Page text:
Trading Technology Q&A: Chris Jenkins, TORA
Markets Media caught up with Chris Jenkins, Managing Director at TORA, to discuss markets’ extreme recent volatility and what it has revealed about trading technology.
What has the recent market volume and volatility revealed about the state of trading technology industry-wide?
The recent crisis and volatility sheds light on the state of trading technology. Over the past decade, we have seen increased investment in technological infrastructure with new and more powerful systems being implemented industry-wide. The stress of recent instability will reveal which businesses have been serious about business continuity planning – they will find themselves better placed to deal with volatility, volume and closed offices and the challenges that this will present.
Does it appear that the money spent on new technology in recent years was worth it?
We are seeing a true test of the billions spent on infrastructure upgrades for the past decade. Those who put plans in place, stress-tested systems and run simulations should fare better. It is not always an issue of who has spent the most, the type of preparation that matters is both monetary and temporal.
As more market participants work from home, what are the technological ramifications?
The most important question is whether a company has moved to a fully cloud-based system. Since the cloud is location agnostic and decentralised, employees can connect from their own homes with only a computer and a reasonably fast broadband connection. Firms that rely on virtual private networks or remote applications to access onsite server based applications are adding potential latency into functions that could be crucial for traders.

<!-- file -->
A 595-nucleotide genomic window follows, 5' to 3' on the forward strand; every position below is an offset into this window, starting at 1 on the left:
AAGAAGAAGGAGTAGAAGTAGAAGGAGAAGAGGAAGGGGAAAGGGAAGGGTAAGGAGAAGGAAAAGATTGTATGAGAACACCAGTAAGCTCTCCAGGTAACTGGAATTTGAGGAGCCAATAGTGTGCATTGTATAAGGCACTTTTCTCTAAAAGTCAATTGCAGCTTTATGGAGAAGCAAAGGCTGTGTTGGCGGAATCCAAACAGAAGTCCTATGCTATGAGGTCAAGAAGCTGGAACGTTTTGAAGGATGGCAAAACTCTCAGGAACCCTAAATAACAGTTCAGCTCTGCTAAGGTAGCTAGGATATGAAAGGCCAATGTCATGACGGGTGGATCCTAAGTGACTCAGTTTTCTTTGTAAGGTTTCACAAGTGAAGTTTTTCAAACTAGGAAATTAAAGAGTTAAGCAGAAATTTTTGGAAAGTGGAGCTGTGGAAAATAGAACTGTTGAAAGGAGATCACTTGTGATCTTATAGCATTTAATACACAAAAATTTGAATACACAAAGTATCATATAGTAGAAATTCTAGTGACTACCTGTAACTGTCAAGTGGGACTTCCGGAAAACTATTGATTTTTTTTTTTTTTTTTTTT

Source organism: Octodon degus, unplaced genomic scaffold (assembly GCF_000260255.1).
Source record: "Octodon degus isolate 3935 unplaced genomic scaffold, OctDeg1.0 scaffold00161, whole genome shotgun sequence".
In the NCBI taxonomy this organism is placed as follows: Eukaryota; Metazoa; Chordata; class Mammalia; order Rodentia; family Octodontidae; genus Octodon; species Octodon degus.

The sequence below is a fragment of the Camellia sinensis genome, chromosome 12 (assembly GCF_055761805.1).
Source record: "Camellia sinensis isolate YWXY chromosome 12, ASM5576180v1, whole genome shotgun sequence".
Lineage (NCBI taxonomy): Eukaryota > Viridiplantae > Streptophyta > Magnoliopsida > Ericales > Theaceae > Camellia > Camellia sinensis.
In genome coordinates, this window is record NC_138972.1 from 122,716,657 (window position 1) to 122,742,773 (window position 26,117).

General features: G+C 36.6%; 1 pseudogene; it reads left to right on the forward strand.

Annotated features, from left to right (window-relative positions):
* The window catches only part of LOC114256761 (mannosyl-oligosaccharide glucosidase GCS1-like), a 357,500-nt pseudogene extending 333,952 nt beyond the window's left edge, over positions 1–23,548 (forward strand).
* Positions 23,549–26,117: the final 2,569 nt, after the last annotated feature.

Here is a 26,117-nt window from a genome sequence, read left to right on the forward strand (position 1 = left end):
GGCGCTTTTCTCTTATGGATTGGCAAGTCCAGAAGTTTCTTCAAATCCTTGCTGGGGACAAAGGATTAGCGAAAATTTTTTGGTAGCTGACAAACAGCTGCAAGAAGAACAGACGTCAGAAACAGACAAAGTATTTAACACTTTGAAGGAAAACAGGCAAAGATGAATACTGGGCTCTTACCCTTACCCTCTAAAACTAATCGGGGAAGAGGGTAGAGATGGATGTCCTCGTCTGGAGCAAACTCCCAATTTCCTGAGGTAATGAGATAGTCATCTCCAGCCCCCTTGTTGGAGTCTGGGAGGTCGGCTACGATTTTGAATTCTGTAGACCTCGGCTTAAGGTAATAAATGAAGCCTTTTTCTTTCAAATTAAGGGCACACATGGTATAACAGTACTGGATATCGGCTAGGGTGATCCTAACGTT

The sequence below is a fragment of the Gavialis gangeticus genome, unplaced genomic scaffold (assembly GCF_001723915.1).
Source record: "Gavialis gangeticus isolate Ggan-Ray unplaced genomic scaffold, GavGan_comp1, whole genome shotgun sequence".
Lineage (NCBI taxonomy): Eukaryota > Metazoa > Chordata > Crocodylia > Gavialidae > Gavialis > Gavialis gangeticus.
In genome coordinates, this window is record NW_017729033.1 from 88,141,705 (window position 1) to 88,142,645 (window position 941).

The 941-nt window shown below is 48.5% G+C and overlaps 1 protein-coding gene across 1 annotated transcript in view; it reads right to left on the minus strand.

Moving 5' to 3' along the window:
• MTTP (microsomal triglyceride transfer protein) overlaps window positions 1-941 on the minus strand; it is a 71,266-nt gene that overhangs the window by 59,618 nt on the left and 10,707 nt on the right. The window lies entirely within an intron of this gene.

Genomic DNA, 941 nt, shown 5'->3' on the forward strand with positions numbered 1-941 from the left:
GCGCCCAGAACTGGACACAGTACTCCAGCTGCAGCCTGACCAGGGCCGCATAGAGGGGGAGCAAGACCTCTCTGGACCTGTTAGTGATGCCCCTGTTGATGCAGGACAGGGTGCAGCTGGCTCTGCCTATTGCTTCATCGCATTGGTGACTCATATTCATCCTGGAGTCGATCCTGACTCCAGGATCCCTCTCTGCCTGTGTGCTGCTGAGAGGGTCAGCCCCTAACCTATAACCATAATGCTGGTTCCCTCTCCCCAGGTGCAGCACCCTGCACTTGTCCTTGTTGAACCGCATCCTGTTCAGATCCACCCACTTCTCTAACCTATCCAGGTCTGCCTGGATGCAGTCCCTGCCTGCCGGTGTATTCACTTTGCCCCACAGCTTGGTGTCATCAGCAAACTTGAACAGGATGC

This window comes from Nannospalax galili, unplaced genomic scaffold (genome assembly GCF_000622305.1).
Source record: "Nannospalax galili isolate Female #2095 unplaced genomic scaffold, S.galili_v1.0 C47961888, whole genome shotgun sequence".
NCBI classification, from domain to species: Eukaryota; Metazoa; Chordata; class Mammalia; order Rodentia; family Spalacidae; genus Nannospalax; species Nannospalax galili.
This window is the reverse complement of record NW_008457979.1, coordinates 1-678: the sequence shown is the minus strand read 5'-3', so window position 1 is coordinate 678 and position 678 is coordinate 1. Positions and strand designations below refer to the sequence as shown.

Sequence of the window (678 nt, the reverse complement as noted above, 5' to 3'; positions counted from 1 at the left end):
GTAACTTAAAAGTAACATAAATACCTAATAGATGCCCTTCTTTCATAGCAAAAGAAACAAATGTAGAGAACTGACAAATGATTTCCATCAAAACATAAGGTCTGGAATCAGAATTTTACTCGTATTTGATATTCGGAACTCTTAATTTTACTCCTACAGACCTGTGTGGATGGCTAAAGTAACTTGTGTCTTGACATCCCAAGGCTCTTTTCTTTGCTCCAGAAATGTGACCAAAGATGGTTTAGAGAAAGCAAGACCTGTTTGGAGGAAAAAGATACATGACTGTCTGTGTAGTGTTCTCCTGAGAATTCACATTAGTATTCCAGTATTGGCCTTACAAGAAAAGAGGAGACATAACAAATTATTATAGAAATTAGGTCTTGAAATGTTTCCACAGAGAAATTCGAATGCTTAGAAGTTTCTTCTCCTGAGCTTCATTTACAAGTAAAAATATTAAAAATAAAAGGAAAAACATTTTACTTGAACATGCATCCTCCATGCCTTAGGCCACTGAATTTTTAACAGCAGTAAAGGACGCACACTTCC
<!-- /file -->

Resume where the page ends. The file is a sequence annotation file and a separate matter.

Will there be a divergence across firms in terms of operating efficiency?
It is very likely that firms that have not fully prepared, or those that rely on outdated systems, will see a lapse in performance and returns over the coming few weeks. Again, I anticipate that firms with cloud-based or even modular systems in the cloud will see less interruption of performance and service during this period.
What lesson(s) should firms take away for next time?
Preparation is key. I cannot stress this enough. Dry runs and drills in ‘calm’ times are essential. Have a plan before it is needed. When stability returns, take stock of what worked and what didn’t in this crisis.
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